In some ways, it’s like a relationship with a two-dimensional character in a dating game, or an anime. In both cases, the relationship is a distant one, with no direct, 2-way interaction, because in both cases the object of desire does not actually exist. In the case of a dating game, that’s because it’s impossible to have a two-sided relationship with a fictional character.

In idol worship, any close contact might destroy the idol’s persona and, therefore, the illusion she’s trying to project. The needs of both parties are best served by leaving the other alone: the fan gets to believe in the perfection of cuteness or whatever ideal the idol is trying to portray, and the idol can remain blissfully ignorant of the true nature of her fans, shielding herself from anything negative they might say about her.

The male otaku are, as always, as creepy-looking as possible

I’m impressed that a show about otaku is being honest about these things, albeit briefly, even if it mystifies me. This isn’t the only bit of brutal honesty, either. As usual, any male otaku are portrayed exactly as the negative stereotypes the show spent its first few episodes defending. The male otaku are ugly freaks to a man, poorly dressed and leering and cheering at the girls on stage.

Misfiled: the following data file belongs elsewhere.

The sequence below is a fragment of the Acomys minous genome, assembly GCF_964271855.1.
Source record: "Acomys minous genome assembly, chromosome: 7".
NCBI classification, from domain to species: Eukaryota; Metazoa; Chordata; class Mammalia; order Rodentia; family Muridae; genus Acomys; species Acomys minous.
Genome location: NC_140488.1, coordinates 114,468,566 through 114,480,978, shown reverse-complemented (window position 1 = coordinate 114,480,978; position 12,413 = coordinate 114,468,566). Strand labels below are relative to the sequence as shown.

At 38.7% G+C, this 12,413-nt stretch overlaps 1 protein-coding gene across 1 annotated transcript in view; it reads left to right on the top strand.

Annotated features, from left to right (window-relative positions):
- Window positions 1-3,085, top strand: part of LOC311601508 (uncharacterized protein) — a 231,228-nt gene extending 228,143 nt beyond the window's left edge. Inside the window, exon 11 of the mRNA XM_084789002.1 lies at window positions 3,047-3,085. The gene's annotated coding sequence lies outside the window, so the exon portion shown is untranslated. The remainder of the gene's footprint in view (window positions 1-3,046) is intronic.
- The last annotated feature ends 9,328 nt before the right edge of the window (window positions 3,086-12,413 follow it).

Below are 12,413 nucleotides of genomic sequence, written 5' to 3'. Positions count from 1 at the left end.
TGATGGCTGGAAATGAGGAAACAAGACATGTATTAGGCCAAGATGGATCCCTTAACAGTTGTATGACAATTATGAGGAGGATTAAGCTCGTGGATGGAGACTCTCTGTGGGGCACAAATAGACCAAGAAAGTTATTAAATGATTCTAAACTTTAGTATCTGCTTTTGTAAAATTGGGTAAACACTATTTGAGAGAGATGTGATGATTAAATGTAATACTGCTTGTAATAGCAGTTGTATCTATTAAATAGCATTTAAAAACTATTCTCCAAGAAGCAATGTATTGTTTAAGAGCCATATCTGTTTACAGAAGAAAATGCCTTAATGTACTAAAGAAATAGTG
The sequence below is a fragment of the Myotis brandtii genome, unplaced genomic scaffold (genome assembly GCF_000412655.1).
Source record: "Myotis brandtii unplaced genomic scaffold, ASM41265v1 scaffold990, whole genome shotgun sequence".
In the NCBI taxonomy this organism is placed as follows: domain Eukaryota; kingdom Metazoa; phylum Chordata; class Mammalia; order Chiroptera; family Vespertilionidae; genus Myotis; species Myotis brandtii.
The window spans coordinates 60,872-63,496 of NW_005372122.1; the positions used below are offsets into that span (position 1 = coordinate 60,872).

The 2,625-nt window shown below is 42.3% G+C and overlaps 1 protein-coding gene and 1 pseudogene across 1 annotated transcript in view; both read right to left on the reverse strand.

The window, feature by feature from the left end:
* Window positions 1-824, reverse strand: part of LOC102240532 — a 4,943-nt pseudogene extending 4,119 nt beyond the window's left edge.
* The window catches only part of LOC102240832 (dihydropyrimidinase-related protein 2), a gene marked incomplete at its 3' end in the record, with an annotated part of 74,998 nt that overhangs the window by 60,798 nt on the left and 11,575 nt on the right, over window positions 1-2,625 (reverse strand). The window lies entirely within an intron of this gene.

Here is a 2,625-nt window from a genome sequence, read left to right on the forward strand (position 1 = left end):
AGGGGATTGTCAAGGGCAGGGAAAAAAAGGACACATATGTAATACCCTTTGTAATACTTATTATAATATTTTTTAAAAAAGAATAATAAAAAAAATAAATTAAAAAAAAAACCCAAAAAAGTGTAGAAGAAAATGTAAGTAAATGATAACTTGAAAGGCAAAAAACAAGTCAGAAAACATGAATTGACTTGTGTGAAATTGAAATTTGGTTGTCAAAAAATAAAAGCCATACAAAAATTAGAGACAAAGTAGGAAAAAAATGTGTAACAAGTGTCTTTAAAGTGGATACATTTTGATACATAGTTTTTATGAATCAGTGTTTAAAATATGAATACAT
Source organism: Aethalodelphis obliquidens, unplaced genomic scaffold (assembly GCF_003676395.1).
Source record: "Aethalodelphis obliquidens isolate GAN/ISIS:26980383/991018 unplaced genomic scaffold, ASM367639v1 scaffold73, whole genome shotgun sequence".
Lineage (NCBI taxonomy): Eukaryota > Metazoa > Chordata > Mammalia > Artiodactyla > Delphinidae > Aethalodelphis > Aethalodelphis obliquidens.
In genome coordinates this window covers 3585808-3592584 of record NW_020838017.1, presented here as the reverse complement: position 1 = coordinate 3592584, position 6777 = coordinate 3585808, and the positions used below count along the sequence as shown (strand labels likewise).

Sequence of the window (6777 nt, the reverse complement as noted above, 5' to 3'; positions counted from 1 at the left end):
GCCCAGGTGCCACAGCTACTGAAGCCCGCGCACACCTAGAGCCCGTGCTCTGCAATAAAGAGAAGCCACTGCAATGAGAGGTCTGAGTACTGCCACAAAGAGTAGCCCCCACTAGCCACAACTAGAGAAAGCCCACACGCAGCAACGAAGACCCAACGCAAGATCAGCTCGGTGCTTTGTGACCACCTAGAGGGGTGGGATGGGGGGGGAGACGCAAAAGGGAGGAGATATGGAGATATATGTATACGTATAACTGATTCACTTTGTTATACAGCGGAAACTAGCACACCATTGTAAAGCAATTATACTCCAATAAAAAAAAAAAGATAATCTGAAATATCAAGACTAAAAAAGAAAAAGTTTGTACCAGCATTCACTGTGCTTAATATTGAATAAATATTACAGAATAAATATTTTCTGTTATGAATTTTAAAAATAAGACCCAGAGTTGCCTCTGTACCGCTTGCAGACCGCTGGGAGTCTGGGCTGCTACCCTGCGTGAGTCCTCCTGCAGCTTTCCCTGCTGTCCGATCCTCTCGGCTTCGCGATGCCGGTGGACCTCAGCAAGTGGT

Oreimo is a show at once brutally honest and yet apologetic about the uncomfortable parts of otakudom. It’s eager to paint otaku as gross, perverted, antisocial maladroits while creating characters that are manifestations of the masturbatory fantasies of otaku. Kananko might be an exception (although you can see her as a rarer, less cute form of tsundere), but every other female character has been tailor-made for otaku lust.